Contrary to conventional wisdom, bladder leakage is not “normal” at any age. It affects tens of millions of men and women, and it ranges from a minor nuisance to a major problem that significantly diminishes health and quality of life. Fortunately, treatments have improved greatly in recent years, to the point that the problem is solvable for at least 90% of people. Today, we’re reviewing the pros and cons of bladder leakage or urinary incontinence treatments.
The first treatments involve changes to one’s lifestyle — paying attention to diet and fluid intake, scheduling bathroom trips, and doing specific exercises. For an overweight person with bladder leakage, losing weight is helpful, although admittedly a lot easier said than done.
We usually ask every patient to keep a diary of diet and fluid intake with special care to note caffeine and alcohol intake. Sometimes just cutting back on alcohol, caffeine, late-night overhydration, or specific foods will cause an improvement in bladder control.
Scheduling a visit to the bathroom every two hours is a strategy that sometimes allows a person to avoid leakage and accidents; it might require setting an alarm to remind yourself. Some people can also improve upon the emptying of the bladder by voiding twice — so-called “double voiding.” After going to the bathroom, take just a few minutes and then try to empty the bladder a second time.
Exercises can help improve the pelvic floor muscles and reduce leakage. Contracting the sphincter muscles and holding for five to ten seconds in an action known as a Kegel exercise is the mainstay of any exercise therapy. Additional pelvic floor exercises have been shown to improve bladder leakage, and some of these involve squats, kneeling leg lifts, and other specific exercises on the mat. These can be done at home alone with the help of a training video or with a biofeedback therapist. We like to prescribe these for every patient. But by the time a person has come to see us, they have usually tried all of these, and usually for many years without durable success. We like to continue the exercises and some more specific pelvic floor therapy as an adjunct to definitive correction of the problem, to maintain long-term success.
Medications have long been used to treat bladder leakage or overactive bladder, with varying success. The most common medications include Ditropan, Detrol, Enablex, and others that all fall into a category of anti-cholinergics. While these have variable success, the side effects are significant, especially in older people. Dry mouth, dry eyes, and constipation are common, but more concerning are symptoms in older patients of memory loss, confusion and depression. For this reason, we do not recommend these medicines.
A few other medications are often prescribed again with varying success. The most recent one is called mirabegron (Myrbetriq), which acts on different receptors relaxing the bladder muscle and can increase the amount of urine that the bladder holds. Side effects include a rise in blood pressure and, for some people, nausea, dizziness, fast heartbeat, or headaches.
Removable Devices & Injections
Some women will find partial benefit using a pessary, which is a kind of stiff ring device that is inserted into the vagina and helps hold up the bladder if it is prolapsing. Less common are urethral inserts that are a bit like a tiny tampon to plug the urethra temporarily. These have their disadvantages of being marginally reliable and often inconvenient.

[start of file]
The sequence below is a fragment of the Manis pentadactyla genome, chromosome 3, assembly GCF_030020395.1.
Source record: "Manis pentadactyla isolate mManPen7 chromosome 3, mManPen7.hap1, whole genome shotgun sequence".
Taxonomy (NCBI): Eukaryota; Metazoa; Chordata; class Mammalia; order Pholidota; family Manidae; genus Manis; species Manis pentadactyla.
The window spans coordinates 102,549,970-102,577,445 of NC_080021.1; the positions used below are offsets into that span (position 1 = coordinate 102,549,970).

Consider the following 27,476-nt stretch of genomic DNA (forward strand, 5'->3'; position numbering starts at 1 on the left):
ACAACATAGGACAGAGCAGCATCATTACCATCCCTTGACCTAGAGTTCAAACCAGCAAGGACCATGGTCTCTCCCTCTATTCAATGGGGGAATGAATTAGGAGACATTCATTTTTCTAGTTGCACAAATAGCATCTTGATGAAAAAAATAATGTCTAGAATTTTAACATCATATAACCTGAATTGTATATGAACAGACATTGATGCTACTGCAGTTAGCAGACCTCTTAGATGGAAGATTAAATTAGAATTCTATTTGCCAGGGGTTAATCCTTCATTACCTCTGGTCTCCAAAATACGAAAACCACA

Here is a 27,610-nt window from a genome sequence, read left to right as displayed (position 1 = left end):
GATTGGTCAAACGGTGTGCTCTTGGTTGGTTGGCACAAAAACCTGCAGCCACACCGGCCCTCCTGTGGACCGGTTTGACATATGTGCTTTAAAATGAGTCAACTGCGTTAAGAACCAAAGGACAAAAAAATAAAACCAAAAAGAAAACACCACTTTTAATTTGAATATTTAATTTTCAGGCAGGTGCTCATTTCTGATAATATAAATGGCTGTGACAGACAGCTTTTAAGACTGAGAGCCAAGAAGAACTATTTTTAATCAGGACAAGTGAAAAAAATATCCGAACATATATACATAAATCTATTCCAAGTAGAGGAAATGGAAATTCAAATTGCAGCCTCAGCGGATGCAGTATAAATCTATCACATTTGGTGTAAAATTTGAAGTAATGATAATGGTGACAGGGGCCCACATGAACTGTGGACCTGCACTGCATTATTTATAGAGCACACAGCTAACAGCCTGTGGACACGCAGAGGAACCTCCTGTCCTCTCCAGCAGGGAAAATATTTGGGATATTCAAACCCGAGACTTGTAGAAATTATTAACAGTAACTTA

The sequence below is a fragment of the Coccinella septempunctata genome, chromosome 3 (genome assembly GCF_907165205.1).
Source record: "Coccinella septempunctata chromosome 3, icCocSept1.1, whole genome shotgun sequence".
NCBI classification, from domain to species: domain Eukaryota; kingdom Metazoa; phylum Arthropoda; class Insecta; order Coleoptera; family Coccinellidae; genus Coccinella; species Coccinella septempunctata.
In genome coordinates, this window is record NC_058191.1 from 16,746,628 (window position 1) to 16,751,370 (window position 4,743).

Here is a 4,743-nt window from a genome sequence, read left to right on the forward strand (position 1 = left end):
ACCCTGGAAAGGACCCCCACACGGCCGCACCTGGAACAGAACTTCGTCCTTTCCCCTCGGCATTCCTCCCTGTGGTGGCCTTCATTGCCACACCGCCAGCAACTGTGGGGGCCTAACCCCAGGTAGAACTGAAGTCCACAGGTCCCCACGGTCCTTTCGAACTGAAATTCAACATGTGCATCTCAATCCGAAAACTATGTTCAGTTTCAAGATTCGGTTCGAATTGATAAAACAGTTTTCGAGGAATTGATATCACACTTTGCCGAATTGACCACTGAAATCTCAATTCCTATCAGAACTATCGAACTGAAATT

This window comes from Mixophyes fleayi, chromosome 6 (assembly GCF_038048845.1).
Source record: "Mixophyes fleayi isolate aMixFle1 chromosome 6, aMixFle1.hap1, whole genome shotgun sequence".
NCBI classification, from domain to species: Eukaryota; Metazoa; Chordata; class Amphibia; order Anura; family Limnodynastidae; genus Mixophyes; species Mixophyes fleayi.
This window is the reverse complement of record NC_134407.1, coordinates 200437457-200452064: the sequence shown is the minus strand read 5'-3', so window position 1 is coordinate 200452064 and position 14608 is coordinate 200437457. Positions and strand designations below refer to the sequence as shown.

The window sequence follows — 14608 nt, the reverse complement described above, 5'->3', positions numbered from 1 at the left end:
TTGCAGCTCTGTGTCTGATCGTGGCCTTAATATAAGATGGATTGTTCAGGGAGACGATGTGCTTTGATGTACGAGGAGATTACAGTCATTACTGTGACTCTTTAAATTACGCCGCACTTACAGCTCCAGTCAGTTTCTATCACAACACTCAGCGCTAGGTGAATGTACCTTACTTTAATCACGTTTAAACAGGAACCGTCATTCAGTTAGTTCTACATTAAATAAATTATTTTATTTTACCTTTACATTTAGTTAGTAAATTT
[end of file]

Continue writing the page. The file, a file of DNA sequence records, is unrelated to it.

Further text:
Filler injections, like those that are done for fecal incontinence using the dextranomer product Solesta, are sometimes used in children but are not thought to be highly effective or durable. Botox or botulinum toxin remains a technique that offers a temporary relaxation of the detrusor muscle, once again allowing more urine to be held by the bladder. It must be repeated frequently, as the toxin causes muscle relaxation lasts three to six months, and many patients report that it loses effectiveness over time.
Sacral Nerve Modulation
The most effective solution for bladder leakage or overactive bladder remains sacral nerve modulation. Approved by the FDA 20 years ago, it is covered by Medicare and virtually all insurance plans. This treatment involves placement of a tiny pacemaker-like device under the skin around the “back pocket” area of the body and a tiny lead wire passes through the natural canal of the sacrum to the sacral nerve plexus. The idea was the brainchild of bioengineers who thought they could replicate the tremendous effectiveness of cardiac pacemakers by similarly restoring the transmission lines, or nerve signaling, to the pelvic floor muscles and sphincters of the bladder and bowels. Their efforts paid off with a highly effective treatment that now is routinely performed as a minor procedure using local anesthetic. The most recent device has a battery life of more than 15 years, and it’s 90% successful at resolving bladder incontinence or overactive bladder.
Treatments for bladder leakage or urinary incontinence begins with lifestyle changes — modifying the diet and fluid intake, adjusting bathroom behaviors, weight management, and exercises. The Continence Center here in Nevada favors the use of sacral nerve modulation combined with pelvic floor exercise therapy as a highly successful long-term solution. This combination is at once the least invasive and the best at avoiding repeated injection therapies, repeated expenses, ongoing inconvenience, and the side-effects of long-term medications. Our team has become highly skilled, delivering outstanding results for people who can then discard the long-term medications, pads and diapers.
If you’re making accommodations for bladder leakage with medications, pads, diapers, or interventional therapies, it’s time to learn more about sacral nerve modulation. Contact the team at Sasse Surgical today to schedule a telemedicine appointment.